Pleasingly and significantly, the bells Local History Group (LHG) and its leader (HLF Project Manager, Elizabeth Foster) provided new insights, knowledge, understanding and information to both of our experienced, professionals who were advising us. Neither the Museum Officer nor the local historian had much knowledge of the history of bells and ringing in Richmond, and both were able to inform their professional work and research as a consequence of working with us. As the local historian wrote in December 2016, following a period participating in our meetings from September to December: ‘The Project has provided amazing insight into an aspect of Richmond history completely new to me, and incredibly it has shown that the history of the bells reflects the history of the town generally over 600 years’. This comment reflects the fact that there was significant development of the bells in the late 1600s, increasing the number of ringing bells in the tower to 5, followed by a new 6th. bell in 1739, installed in a new bell frame designed to the latest model by James Harrison of Barton-on-Humber. The development of the bells and their hardware at this time facilitated much more complex ringing by the ringers (at a time in the 1600 and 1700s when bell ringing was increasing in popularity amongst the upper classes as an aristocratic ‘sport’) and would have significantly enhanced the quality and volume of sound spreading from the tower across the developing and increasingly prosperous Georgian town.

Across the two years, all of the documents, photographs, performance records and newspaper clippings in the ringing chamber along with other artefacts displayed on the ringing chamber walls, including large wooden peal boards, a wooden engraved headstock of 1862 and two wooden planks inscribed in 1739 to commemorate the installation of the new wooden frame by James Harrison of Barrow on Humber, were removed, checked for condition, conserved, accessioned, catalogued, re-displayed or wrapped and stored to museum standards. Some were in a perilous state and saved from irretrievable decay; most needed to be more effectively stored.

As no catalogue or other record of these many items had ever been produced, this work represented a very significant step in the effective management, condition, identification, recording and interpretation of records about bells and ringing in Richmond, enabling these to be shared and made available to people now and in the future. Prior to the project our artefacts were scattered, not shared, and we did not know how many items, photographs, documents or other records. we actually owned. Having catalogued them, we have identified 96 individual items dating from 1811 to 1992. The majority emanate from the late 1800s when a formal St Mary’s Society of Change Ringers was established and run through to the early to mid 20thC.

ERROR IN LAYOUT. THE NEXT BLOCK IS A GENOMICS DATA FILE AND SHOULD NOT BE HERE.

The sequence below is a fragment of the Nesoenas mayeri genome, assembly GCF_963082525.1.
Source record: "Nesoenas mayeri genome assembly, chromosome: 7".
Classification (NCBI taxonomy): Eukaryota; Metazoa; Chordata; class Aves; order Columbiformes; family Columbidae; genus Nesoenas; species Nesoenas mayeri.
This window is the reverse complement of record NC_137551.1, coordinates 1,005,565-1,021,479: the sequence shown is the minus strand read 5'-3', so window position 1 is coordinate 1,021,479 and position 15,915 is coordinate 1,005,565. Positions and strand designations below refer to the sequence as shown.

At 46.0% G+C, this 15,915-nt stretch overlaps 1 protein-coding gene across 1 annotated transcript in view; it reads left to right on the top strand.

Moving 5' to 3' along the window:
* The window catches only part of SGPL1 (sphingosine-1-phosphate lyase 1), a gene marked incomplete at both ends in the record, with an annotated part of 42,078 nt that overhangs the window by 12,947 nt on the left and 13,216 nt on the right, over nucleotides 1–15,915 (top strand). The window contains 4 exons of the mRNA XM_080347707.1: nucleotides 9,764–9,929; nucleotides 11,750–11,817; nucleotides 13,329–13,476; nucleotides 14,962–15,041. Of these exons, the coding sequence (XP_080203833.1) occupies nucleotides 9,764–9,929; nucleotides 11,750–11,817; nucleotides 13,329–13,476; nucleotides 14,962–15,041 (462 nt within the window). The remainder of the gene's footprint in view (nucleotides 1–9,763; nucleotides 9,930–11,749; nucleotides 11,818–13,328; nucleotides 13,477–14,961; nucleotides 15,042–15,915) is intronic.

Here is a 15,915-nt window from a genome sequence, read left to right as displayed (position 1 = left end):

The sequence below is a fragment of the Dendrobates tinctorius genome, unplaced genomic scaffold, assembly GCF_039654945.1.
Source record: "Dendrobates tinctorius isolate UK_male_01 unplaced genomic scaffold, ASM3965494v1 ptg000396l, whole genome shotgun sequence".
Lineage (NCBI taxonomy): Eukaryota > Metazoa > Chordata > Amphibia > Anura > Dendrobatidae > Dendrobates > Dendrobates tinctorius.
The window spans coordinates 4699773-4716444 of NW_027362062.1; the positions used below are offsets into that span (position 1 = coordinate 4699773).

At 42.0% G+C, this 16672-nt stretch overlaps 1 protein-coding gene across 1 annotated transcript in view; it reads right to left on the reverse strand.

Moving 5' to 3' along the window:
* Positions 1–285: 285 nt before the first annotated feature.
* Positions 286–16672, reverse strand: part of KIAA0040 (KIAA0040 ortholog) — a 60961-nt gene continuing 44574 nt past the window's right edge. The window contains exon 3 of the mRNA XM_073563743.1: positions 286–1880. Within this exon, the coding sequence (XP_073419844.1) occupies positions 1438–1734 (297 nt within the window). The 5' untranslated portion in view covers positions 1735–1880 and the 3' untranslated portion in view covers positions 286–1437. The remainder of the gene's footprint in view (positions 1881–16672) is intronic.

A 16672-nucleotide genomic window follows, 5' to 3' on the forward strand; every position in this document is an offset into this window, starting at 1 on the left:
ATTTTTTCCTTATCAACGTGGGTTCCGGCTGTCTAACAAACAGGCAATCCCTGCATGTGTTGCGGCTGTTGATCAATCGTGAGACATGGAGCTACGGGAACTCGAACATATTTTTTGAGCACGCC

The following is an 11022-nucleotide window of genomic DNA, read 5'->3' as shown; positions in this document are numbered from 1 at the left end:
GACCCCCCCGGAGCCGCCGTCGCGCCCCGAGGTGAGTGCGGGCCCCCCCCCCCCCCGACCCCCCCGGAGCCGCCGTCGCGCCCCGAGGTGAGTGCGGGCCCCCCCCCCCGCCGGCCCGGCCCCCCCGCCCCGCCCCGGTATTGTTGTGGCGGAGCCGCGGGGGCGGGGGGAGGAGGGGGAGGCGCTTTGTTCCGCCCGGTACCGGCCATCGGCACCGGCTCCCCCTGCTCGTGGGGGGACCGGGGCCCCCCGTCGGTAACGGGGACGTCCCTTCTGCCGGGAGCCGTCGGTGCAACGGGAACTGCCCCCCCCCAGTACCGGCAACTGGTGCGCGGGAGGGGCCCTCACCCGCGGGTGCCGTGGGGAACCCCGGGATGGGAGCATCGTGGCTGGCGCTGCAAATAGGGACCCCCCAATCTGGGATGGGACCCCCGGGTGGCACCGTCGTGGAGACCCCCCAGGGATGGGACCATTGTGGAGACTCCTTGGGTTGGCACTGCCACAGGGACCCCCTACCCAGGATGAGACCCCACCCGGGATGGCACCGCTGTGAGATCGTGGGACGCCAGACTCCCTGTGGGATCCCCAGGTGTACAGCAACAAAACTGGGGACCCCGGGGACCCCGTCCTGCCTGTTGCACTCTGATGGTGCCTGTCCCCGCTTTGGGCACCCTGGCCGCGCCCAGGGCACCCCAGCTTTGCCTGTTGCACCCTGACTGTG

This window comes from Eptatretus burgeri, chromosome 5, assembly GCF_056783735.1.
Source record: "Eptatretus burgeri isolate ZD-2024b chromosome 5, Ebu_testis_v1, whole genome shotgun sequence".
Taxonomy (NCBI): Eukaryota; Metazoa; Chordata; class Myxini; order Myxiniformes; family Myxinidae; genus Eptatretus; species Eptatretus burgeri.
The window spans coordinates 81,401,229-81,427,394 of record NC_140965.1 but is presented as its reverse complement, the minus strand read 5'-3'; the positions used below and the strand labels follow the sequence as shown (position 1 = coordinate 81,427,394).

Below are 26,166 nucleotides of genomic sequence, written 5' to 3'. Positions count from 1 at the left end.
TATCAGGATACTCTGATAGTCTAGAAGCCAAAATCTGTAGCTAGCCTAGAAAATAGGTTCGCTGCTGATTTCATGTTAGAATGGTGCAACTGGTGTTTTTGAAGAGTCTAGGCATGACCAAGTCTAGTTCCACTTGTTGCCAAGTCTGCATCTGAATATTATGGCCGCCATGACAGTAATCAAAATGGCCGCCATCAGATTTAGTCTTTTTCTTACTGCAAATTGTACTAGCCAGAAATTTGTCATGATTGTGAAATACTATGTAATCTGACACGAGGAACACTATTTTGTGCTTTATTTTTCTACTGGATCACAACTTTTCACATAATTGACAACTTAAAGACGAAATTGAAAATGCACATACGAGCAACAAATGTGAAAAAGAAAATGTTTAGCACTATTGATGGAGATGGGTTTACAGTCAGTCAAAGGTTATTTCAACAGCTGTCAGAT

The archives and artefacts have been digitally recorded, in situ and otherwise, and are now available on the project website enabling them to be both known-about and accessed widely. Three oral interviews were recorded to collect memories from bellringers of the 1950s. In the future we aim to add to the records we have by collecting reminiscences from a current local ringer who was the Tower Captain during the period 1979 to 2007, and collating further records of the tower’s activities since that date. These will be undertaken after the project end.

The group has transcribed material relating to the bells and ringers and a range of wider source material including the Parish Magazines from 1883 to 1945; materials relating to the bells and ringers held in the Richmondshire museum, the NYCRO and Richmond Library; published books and journals, newspapers and other items. These have been collated, indexed, digitised, and made publicly accessible on the project website that was built entirely by a project volunteer. A volume of the above materials has been placed in the belfry library.

In addition all aspects of the project activity including sound and audio recordings of the old and new bells have been created and uploaded to the project website (

The project has identified artefacts and papers hitherto unknown to the current community. These include:

          • The ‘scrap-book’ of a previous ringer, Albert Morton, who was significant in the history of the growth of bellringing at Richmond in the period 1896 to 1946. This was identified and photographed for us by a member of the Local History group who lives in the Upper Dales and is a great- niece of Albert Morton’s.
          • The personal peal records of a previous Richmond bellringer and tower Captain, Doris Killingley, who rang at Richmond from the mid 1940’s to the 1980s, the sale of which was identified and made known to us by Jane Hatcher who had worked with the Local History group. This document was generously purchased for us by one of the bellringers, who had also been part of the Local History group, and who donated it to the tower as an addition to our documentary sources.
          • Two ‘lost’ grotesques carved at the interface of the north side of the tower with the ceiling of the sound chamber above the bell ringing chamber. In this position it has been hidden from view since at least 1894 when a ceiling was installed in the bellringing chamber (at the time of the Malllaby bellframe installation when a clock linkage mechanism was also across the ringing room) to divide the ringing room from a sound chamber between the bells and the ringing room. Consequently these medieval grotesques have not been known to the current local community. The carvings may predate the current tower which is noted by English Heritage in the church listing as having been built in 1399. The grotesques have been professionally photographed and disseminated to others. We have asked York Archaelogical group is assist us in dating these.

Findings of the Local History group have been disseminated in articles, exhibitions, school and community workshops, and presentations/lectures, and publications as well as on the website.